Postal workers across the country showed their determination this week and last over four days of solid strikes.
Reports from the picket lines emphasised the fantastic solidarity shown to the postal workers – and the wide range of issues driving them to take action.
Many pickets felt that the strikes were stronger and more solid this time around than the last set of strikes in August.
Ray Edwards, CWU branch rep at St Albans, told Socialist Worker, “The penny has finally dropped with all our members that this is about a lot more than wages. The wider attack on terms and conditions is outrageous.”
Mark, a CWU unit rep in Cornwall, said that the media coverage didn’t reflect the range of issues that had led to the strikes. “The BBC seemed to suggest it was all about pay,” he told Socialist Worker. “But it’s a fight to keep the union from being broken.”
Pickets across the country were keen to stress the attacks they faced on their pension rights and their terms and conditions.
The enforced “flexible” working that management are seeking to impose on them is another key issue. Many spoke angrily about the kind of future these changes would herald for Royal Mail.
Amarjite Singh, secretary of a CWU branch in Cardiff, spoke to Socialist Worker in a personal capacity. “It seems clear to me that the bosses are trying to break the union and bring in changes that will make it easier to privatise the post,” he said.
One issue raised by many pickets was the CWU’s continued funding of the Labour Party.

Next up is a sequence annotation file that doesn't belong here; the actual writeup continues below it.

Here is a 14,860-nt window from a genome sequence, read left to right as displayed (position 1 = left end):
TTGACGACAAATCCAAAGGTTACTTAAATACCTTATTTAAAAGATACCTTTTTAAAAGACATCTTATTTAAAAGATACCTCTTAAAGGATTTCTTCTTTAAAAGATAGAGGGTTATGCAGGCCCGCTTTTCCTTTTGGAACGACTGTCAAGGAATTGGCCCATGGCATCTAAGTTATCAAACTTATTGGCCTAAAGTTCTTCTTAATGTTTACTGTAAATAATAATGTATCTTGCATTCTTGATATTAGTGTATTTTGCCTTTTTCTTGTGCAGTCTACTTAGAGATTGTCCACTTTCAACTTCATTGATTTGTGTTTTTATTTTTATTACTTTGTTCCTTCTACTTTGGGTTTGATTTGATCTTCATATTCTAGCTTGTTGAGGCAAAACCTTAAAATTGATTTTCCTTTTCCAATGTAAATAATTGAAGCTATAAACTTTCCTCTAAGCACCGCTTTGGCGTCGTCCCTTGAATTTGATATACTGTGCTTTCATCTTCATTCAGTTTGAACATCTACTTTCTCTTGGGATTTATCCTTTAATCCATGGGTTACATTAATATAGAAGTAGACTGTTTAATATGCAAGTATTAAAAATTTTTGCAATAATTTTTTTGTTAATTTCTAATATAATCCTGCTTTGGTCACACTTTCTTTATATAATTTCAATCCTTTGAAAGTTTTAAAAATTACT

Dave Hanrahan, a CWU processing rep in Southend, told Socialist Worker, “There’s a local campaign to withdraw funds from the Labour Party and there’s a lot of bitterness with Labour.”
Other pickets said money given to Labour by the CWU could have been better used in their strike fund.
The solidarity on the picket lines was impressive. Cambridge saw NHS and council workers from the Unison union visit picket lines, as well as members of the NUT teachers’ union.
In Luton delegations from Unison, the NUT, the PCS civil service union and the TSSA rail workers’ union went to the picket lines, while in Manchester pickets were visited by members of the UCU lecturers’ union, nurses, teachers, students and members of the National Union of Journalists.
Pickets in Aberdeen got a boost from RMT members who visited the picket line with a banner and placards. A delegation from Nottingham trades council donated £300 for the strike fund.
Thanks to everyone who sent in pictures and reports of the postal strike.
Class struggle toppled apartheid